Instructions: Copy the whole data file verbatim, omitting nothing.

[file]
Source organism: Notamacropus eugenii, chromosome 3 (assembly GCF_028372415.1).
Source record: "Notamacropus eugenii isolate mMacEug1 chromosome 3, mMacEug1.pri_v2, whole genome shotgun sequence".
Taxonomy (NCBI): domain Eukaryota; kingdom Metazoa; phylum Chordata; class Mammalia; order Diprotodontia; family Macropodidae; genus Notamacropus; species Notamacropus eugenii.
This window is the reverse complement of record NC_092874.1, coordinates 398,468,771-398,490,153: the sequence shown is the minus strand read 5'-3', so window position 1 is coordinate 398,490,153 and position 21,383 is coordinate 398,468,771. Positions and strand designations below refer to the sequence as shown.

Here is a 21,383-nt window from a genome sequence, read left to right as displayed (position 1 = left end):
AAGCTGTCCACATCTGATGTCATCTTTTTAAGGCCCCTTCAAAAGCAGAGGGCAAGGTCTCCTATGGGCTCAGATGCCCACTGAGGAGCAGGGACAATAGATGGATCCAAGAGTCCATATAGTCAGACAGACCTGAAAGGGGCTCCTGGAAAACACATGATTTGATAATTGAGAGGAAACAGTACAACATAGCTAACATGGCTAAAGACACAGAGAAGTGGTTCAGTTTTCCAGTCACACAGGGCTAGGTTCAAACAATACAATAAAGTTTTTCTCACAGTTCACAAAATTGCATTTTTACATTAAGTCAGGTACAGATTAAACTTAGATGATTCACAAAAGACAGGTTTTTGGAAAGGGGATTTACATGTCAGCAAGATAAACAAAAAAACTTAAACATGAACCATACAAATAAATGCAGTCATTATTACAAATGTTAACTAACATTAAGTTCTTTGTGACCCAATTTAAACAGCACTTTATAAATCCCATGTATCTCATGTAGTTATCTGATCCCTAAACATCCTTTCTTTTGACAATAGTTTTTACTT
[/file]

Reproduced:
Source organism: Notamacropus eugenii, chromosome 3 (assembly GCF_028372415.1).
Source record: "Notamacropus eugenii isolate mMacEug1 chromosome 3, mMacEug1.pri_v2, whole genome shotgun sequence".
Taxonomy (NCBI): domain Eukaryota; kingdom Metazoa; phylum Chordata; class Mammalia; order Diprotodontia; family Macropodidae; genus Notamacropus; species Notamacropus eugenii.
This window is the reverse complement of record NC_092874.1, coordinates 398,468,771-398,490,153: the sequence shown is the minus strand read 5'-3', so window position 1 is coordinate 398,490,153 and position 21,383 is coordinate 398,468,771. Positions and strand designations below refer to the sequence as shown.

Here is a 21,383-nt window from a genome sequence, read left to right as displayed (position 1 = left end):
AAGCTGTCCACATCTGATGTCATCTTTTTAAGGCCCCTTCAAAAGCAGAGGGCAAGGTCTCCTATGGGCTCAGATGCCCACTGAGGAGCAGGGACAATAGATGGATCCAAGAGTCCATATAGTCAGACAGACCTGAAAGGGGCTCCTGGAAAACACATGATTTGATAATTGAGAGGAAACAGTACAACATAGCTAACATGGCTAAAGACACAGAGAAGTGGTTCAGTTTTCCAGTCACACAGGGCTAGGTTCAAACAATACAATAAAGTTTTTCTCACAGTTCACAAAATTGCATTTTTACATTAAGTCAGGTACAGATTAAACTTAGATGATTCACAAAAGACAGGTTTTTGGAAAGGGGATTTACATGTCAGCAAGATAAACAAAAAAACTTAAACATGAACCATACAAATAAATGCAGTCATTATTACAAATGTTAACTAACATTAAGTTCTTTGTGACCCAATTTAAACAGCACTTTATAAATCCCATGTATCTCATGTAGTTATCTGATCCCTAAACATCCTTTCTTTTGACAATAGTTTTTACTT